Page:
Bad Breath Symptoms:

Bad breath indicates that something is out of balance. It is a medical condition that can lower self-esteem and affects everyday life and personal relationships. People with chronic or recurring bad breath often lose their self-confidence. It can be difficult to know if you have this problem, because it is often challenging to pick up your own scent. Additionally, family members and friends may not feel comfortable telling you. One of the best ways to find out if you have unpleasant smelling breath is to lick the inside of your wrist, wait five seconds, and then smell your wrist.

Most symptoms of bad breath will depend on the underlying cause.  Countless individuals who have bad breath associated with dry mouth can experience difficulty speaking or swallowing, a burning sensation in the mouth, or dry eyes.

Getting a Proper Diagnosis

The best way to truly identify the source of chronic bad breath is to visit a dentist or doctor for a professional diagnosis. When you are ready to tackle this situation, be sure to be open and honest with the healthcare professional performing the examination. It is important for him or her to understand all the health problems you are experiencing in order to determine the underlying cause and recommend an appropriate treatment.

Getting Proper Treatment

Like the symptoms, treatment depends on the underlying cause. It is important to keep in mind that you cannot eliminate the bacteria from the tongue that causes bad breath. Therefore, scraping or brushing the tongue is a temporary solution, and is typically frustrating for those who believe tongue scraping or tongue brushing is a permanent solution.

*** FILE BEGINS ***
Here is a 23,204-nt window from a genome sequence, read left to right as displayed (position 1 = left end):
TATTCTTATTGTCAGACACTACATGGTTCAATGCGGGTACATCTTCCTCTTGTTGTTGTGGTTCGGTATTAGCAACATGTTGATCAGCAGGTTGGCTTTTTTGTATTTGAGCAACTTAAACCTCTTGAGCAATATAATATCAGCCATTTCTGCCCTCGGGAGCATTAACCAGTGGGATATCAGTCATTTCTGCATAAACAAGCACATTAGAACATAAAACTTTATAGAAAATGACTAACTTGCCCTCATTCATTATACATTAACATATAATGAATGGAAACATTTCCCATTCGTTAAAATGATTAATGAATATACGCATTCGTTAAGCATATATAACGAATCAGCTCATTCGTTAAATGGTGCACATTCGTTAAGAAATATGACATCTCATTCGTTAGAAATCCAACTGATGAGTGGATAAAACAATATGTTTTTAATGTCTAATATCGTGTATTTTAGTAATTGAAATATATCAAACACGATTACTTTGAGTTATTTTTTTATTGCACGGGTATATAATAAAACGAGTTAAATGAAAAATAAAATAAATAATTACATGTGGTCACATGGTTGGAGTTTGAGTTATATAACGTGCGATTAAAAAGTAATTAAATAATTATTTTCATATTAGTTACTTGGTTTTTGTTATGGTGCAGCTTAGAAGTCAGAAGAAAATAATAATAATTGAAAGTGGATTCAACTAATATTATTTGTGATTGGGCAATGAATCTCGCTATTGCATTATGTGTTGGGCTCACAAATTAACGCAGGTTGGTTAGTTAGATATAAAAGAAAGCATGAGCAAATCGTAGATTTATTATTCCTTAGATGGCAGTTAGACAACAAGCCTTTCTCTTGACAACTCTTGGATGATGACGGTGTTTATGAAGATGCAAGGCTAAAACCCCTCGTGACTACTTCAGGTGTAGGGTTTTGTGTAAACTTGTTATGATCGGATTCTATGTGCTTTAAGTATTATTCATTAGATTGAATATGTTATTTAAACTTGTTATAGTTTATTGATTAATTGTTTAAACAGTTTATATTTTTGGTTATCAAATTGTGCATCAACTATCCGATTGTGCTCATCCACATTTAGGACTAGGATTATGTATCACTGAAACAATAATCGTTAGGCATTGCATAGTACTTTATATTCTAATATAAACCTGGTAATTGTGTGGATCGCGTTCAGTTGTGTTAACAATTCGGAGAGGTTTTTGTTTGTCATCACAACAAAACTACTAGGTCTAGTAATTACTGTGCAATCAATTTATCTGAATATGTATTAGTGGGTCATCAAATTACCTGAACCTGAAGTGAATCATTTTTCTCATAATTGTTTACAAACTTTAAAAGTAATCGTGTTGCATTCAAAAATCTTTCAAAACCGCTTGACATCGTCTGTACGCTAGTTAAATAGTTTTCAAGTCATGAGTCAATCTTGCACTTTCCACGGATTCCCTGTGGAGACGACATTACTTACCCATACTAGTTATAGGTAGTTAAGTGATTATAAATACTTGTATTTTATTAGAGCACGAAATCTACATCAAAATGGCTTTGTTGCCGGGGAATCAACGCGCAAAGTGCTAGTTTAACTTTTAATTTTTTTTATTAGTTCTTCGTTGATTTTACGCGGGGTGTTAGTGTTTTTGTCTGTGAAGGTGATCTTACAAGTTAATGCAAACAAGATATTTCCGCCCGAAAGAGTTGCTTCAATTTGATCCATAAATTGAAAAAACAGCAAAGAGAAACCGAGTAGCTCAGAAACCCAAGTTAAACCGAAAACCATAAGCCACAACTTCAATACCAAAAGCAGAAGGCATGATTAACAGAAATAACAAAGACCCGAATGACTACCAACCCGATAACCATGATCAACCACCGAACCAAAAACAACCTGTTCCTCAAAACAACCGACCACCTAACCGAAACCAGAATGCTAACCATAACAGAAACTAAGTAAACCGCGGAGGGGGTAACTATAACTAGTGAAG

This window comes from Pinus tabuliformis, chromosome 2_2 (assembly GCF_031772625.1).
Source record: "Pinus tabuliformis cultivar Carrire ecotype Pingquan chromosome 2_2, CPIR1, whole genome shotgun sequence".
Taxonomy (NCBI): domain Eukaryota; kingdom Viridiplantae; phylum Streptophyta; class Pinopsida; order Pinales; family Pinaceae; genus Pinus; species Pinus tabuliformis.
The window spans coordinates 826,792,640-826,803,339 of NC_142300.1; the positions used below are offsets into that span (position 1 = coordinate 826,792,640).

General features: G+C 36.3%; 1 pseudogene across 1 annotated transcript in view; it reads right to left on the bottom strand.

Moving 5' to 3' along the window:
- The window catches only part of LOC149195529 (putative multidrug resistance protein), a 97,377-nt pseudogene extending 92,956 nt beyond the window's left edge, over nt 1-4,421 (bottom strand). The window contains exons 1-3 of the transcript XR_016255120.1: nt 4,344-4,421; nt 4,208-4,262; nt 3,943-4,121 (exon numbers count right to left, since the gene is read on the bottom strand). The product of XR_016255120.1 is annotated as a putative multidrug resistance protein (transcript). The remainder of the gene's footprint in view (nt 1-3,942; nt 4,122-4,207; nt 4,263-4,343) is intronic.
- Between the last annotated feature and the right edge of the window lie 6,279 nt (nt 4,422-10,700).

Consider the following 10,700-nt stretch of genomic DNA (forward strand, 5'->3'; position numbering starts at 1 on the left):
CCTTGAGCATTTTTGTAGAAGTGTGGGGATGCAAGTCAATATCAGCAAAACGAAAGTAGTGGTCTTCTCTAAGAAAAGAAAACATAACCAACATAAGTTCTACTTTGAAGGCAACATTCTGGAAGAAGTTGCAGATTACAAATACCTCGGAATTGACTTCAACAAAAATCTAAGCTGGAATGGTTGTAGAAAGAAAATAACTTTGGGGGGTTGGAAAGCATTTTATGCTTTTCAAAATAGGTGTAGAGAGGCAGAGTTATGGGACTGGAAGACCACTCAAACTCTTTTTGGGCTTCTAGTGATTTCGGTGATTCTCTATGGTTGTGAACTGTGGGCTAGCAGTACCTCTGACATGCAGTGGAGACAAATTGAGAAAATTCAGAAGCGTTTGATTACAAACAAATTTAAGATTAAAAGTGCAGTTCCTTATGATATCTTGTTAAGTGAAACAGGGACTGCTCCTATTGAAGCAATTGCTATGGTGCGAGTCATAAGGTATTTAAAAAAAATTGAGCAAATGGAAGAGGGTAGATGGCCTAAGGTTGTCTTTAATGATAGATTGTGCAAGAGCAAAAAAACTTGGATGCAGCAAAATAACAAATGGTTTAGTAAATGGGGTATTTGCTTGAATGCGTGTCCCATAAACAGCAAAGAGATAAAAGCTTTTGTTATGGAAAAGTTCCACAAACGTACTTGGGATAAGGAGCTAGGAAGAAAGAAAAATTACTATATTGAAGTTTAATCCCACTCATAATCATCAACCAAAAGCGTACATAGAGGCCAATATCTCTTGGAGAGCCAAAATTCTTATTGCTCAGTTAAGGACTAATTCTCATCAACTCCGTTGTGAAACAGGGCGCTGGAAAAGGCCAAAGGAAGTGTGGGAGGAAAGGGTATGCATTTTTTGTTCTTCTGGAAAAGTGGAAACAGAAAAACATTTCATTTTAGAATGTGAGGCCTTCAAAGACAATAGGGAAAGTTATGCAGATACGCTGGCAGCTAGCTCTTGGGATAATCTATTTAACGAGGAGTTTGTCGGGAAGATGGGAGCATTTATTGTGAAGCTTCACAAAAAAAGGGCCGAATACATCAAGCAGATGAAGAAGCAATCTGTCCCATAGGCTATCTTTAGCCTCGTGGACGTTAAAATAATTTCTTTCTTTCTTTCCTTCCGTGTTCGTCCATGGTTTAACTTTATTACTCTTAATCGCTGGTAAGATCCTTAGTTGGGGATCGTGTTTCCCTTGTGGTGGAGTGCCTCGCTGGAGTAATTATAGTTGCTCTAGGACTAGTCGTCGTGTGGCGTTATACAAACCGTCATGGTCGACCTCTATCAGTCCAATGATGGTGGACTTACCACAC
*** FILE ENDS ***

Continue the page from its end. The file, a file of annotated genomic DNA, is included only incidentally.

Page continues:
A simple and clinically proven method in treating bad breath is to disturb the bacteria's chemical production of odors by introducing oxygenating compounds to your oral environment. Oxygen is the natural enemy of the bad breath bacteria that cause this problem because they cannot live in the presence of oxygen.

In general, a dentist will recommend mouthwashes and toothpastes that contain oxygenating agents such as chlorine dioxide or sodium chlorite to neutralize volatile sulfur compounds and help control odor causing bacteria found in the mouth.

Six Bad Breath Home Remedies

The practice of a few, simple, self-care techniques can help to minimize bad breath. Here are a few things you can do at home:

  • Advanced oral care products: Use oral care products such as mouthwashes and toothpastes that have been shown to be effective in fighting bad breath.
  • Proper oral care: Brush and floss your teeth at least twice a day. Be sure to get a toothbrush with soft bristles (as to not damage tooth enamel or gums) and also use fluoride toothpaste. Brushing and flossing helps to remove any food and plaque, which, can be used as a fuel source by the sulfur-producing bacteria that are at the root of this problem.
  • Stimulate your salivary flow: Prevent dry mouth with chewing gum, lozenges, or mints that are sugar free.